As part of a personal “sports MBA”, I travelled to Zurich, Switzerland, two weeks ago. I believe in creating your own courses, conferences or talks, aiming directly to who you can learn the most. You’ll make the most from your time and money.

During my short and intense trip to Zürich, I met influential people in women’s football, from clubs, national associations and FIFA. In this post, I want to share with you the most valuable thoughts I brought back to Barcelona.

  • It’s not about money, but mindset. Women’s football is not merely a social and CSR campaign to gain some followers. The change we seek to make starts in ourselves, treating women’s football how it deserves in terms of high-qualified teams, enough resources and courage to ask what is needed.
  • Emphatise with sponsors. We need to start putting ourselves on their shoes and educating them about the ROI women’s football can offer. A task of explaining, illustrating and showing how they can benefit from it along with storytelling is vital to attract sponsors’ interest and investment.
  • Creative awareness. Embracing the fact that women’s football is not everyday on the news, we should look for alternative, new and different ways to put the sport in street conversations. Digital and offline channels with campaigns set to become viral and leveraging opportunities other sports are not taking. For instance, player-fan relationship.
  • Top clubs should lead by example. Clubs like Wolfsburg, Olympique Lyon, Manchester City, Paris Saint-Germain or FC Barcelona are the ones who should invest and dedicate enough time, money and energy to break the ceiling. They are the ones who can generate positive inertia for the rest.
  • The opportunity cost is to high. We are making steps forward while clubs and leagues are empowering themselves but, let’s consider the opportunity costs of specific campaigns and impacts that aren’t extended to longer periods of time. That is, for instance, strengthening UWCL promotional campaign during all the season.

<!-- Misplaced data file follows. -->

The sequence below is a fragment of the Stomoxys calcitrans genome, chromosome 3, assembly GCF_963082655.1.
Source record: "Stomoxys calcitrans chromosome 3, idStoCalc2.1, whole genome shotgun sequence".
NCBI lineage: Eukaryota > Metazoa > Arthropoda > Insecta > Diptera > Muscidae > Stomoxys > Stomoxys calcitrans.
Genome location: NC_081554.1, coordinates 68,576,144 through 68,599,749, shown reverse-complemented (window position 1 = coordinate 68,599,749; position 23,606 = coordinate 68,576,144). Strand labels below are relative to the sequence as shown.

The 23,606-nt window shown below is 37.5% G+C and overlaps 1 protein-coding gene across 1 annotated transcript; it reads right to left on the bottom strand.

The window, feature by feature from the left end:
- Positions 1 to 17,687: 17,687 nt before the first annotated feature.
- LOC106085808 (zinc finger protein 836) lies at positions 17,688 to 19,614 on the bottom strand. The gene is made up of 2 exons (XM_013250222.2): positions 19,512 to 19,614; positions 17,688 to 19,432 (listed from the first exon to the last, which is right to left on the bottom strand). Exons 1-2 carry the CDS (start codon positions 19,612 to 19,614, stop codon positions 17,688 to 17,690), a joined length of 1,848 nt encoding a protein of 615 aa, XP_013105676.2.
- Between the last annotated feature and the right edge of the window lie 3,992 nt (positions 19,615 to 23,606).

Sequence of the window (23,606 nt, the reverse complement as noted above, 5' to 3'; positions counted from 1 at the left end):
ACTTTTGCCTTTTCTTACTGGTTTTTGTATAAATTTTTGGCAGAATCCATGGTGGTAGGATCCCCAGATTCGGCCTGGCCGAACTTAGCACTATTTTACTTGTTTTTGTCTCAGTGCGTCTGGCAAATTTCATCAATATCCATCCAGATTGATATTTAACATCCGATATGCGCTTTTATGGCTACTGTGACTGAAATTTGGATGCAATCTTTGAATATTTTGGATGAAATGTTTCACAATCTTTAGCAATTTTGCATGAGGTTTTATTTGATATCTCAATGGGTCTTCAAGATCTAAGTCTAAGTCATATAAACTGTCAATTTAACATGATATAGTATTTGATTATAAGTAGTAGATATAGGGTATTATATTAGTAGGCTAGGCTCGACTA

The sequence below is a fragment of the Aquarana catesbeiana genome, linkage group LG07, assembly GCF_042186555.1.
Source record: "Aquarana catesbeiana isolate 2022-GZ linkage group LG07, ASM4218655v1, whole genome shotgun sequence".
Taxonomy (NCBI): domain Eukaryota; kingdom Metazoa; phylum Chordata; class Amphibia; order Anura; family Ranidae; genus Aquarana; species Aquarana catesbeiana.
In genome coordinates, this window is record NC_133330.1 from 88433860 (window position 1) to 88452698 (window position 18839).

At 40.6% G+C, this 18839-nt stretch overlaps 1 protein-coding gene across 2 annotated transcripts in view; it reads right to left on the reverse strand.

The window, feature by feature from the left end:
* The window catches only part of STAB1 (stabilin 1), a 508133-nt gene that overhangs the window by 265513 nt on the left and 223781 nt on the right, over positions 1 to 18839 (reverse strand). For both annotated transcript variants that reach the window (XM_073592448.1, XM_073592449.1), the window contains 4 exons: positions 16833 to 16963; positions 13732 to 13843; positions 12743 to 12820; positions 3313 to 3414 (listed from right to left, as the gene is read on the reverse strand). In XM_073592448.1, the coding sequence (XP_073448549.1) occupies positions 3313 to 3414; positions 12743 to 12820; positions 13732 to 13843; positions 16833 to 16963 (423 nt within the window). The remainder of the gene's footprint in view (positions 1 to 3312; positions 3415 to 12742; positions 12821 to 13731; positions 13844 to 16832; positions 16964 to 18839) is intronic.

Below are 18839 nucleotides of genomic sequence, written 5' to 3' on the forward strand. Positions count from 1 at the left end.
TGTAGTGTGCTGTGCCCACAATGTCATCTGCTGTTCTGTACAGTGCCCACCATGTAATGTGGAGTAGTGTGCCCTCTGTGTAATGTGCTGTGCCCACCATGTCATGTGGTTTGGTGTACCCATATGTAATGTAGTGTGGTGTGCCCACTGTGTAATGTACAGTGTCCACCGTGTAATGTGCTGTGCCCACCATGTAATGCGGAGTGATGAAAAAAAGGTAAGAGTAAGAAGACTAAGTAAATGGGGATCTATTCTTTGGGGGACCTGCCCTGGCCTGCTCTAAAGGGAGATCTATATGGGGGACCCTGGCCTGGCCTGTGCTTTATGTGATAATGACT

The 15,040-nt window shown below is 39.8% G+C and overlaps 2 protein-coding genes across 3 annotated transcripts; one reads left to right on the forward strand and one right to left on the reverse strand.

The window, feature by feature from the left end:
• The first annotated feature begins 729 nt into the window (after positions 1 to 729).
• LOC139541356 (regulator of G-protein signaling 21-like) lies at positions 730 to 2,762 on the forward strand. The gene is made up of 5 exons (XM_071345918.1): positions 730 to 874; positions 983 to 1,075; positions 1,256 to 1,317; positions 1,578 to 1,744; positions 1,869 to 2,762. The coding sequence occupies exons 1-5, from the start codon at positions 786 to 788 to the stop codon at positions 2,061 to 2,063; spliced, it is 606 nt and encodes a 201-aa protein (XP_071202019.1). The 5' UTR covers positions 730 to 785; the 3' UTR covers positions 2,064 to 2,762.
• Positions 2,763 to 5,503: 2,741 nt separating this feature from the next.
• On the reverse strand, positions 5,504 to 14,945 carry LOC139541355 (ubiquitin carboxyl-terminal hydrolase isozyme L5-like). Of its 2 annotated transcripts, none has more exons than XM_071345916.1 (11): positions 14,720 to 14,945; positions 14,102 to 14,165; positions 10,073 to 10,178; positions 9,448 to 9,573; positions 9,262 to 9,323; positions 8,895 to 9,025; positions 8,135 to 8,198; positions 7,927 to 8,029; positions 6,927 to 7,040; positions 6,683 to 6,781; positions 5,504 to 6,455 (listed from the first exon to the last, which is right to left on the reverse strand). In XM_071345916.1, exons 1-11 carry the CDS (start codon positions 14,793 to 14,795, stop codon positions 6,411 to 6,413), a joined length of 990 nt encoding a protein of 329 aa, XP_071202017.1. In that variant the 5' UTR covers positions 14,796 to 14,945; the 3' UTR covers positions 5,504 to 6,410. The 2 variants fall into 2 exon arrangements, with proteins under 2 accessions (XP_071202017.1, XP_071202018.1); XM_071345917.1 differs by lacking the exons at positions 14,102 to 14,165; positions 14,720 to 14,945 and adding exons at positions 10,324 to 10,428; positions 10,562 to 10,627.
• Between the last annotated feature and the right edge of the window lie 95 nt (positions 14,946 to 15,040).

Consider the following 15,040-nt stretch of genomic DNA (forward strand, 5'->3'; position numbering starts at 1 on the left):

• Sign up for a challenge. Women’s football demands raising your hand in favour of a problem or a change that needs to be solved. Let’s not wait for opportunities and take the responsibility to create the day to day we all would like to see. Initiative and resourcefulness are key skills to make this happen.
  • Protecting its spirit. If accessibility, purity and familiar atmosphere is what makes women’s football special, let’s ensure these ingredients are kept as sacred while money, attention and people at the party grow. Otherwise, we would be getting women’s football closer to what we would like to avoid from men’s football.
  • Working on present and future structures. Production is for today and production capacity is for tomorrow. Big investments in clubs spent in non-constructive ways can have detrimental consequences. More money throughout leagues and federations ensuring today’s output but also solid structures for tomorrow’s outcome is what we need.

Yesterday, FIFA launched it’s Women’s Football Strategy to grow participation, enhance commercial value and build the foundations. You can watch it here.

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